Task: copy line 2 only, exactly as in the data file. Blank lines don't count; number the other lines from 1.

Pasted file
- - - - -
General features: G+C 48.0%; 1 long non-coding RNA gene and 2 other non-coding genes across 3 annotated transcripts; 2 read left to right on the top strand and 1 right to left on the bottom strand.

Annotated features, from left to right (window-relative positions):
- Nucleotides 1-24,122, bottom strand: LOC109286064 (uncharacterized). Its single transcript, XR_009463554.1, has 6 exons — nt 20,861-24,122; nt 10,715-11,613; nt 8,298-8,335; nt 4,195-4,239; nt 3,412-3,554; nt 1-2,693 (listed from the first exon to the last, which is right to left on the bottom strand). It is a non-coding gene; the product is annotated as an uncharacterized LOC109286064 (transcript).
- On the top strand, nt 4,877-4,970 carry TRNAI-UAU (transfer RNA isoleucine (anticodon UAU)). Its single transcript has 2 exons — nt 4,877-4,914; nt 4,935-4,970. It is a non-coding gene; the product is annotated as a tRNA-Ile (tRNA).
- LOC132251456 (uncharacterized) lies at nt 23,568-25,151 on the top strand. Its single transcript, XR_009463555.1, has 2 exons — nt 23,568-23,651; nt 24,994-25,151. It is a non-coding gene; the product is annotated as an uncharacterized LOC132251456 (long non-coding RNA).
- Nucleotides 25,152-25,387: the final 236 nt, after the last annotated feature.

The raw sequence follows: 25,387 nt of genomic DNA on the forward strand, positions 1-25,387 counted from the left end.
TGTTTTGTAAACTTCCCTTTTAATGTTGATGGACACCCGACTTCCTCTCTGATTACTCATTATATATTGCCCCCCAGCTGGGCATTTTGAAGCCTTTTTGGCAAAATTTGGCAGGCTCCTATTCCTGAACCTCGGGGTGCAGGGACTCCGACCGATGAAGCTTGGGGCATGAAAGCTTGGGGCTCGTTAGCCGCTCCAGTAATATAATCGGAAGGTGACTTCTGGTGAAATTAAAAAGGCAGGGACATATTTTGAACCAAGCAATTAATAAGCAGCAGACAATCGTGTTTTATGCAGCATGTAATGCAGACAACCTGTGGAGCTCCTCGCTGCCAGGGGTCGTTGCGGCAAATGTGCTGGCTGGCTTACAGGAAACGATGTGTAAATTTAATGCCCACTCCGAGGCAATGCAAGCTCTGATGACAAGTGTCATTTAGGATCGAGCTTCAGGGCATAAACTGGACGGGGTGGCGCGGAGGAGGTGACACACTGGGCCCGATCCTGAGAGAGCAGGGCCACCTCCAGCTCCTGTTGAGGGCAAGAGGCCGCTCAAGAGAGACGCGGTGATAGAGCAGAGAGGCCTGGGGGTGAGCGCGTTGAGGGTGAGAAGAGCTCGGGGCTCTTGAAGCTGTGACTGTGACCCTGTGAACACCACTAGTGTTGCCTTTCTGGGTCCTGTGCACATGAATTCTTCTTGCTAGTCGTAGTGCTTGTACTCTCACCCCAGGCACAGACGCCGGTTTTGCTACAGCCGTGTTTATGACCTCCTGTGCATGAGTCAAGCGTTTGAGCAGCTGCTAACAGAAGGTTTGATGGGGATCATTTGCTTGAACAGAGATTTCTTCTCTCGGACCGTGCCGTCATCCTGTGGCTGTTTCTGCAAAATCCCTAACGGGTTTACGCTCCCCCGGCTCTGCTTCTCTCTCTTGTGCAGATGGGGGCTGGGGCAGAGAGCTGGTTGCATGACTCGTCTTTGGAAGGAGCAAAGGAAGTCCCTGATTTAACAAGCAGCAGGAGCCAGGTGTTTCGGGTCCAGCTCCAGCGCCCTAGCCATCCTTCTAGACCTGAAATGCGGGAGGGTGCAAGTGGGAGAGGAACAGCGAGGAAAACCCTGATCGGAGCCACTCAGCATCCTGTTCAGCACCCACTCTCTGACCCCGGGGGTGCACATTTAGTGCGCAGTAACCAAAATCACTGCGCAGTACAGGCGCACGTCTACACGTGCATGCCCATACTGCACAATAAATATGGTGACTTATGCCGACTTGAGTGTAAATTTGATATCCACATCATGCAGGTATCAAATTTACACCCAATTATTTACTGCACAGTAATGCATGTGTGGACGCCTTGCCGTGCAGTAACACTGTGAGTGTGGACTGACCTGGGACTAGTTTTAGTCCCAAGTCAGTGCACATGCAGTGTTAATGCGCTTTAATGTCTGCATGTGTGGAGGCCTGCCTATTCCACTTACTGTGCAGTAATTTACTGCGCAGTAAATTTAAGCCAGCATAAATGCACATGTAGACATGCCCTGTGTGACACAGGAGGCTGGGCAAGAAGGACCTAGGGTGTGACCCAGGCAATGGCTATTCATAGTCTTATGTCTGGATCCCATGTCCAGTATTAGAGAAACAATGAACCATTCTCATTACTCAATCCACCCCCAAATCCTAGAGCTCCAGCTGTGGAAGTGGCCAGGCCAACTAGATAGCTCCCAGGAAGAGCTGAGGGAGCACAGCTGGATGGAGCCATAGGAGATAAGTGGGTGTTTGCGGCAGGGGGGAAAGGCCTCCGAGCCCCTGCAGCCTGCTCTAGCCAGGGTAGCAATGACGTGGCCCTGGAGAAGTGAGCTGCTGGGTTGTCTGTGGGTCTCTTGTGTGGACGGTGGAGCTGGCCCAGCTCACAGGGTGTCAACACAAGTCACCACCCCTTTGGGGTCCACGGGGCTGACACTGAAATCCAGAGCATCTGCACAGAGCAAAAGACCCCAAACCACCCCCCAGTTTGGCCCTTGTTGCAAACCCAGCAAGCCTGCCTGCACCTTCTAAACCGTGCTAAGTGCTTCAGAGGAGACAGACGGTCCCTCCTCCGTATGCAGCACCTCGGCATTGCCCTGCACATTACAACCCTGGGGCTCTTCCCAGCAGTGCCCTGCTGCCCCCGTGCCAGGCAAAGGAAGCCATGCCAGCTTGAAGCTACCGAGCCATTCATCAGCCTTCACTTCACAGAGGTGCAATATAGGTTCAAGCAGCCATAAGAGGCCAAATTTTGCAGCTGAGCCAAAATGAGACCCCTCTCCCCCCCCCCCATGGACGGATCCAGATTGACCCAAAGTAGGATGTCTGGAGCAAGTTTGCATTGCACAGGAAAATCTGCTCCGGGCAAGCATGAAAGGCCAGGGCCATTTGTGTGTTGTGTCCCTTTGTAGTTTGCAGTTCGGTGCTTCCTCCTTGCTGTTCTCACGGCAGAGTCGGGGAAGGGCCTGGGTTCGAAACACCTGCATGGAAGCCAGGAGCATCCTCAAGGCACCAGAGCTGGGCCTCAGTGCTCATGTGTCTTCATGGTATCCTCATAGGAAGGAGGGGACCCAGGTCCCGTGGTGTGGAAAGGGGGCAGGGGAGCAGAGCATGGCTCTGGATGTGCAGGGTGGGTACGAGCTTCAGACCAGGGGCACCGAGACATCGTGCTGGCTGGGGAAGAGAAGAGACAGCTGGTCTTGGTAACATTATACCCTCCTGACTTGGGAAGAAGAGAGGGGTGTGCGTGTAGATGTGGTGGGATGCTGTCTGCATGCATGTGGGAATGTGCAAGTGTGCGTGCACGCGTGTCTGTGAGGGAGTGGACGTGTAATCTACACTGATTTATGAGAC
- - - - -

Annotated features, from left to right (window-relative positions):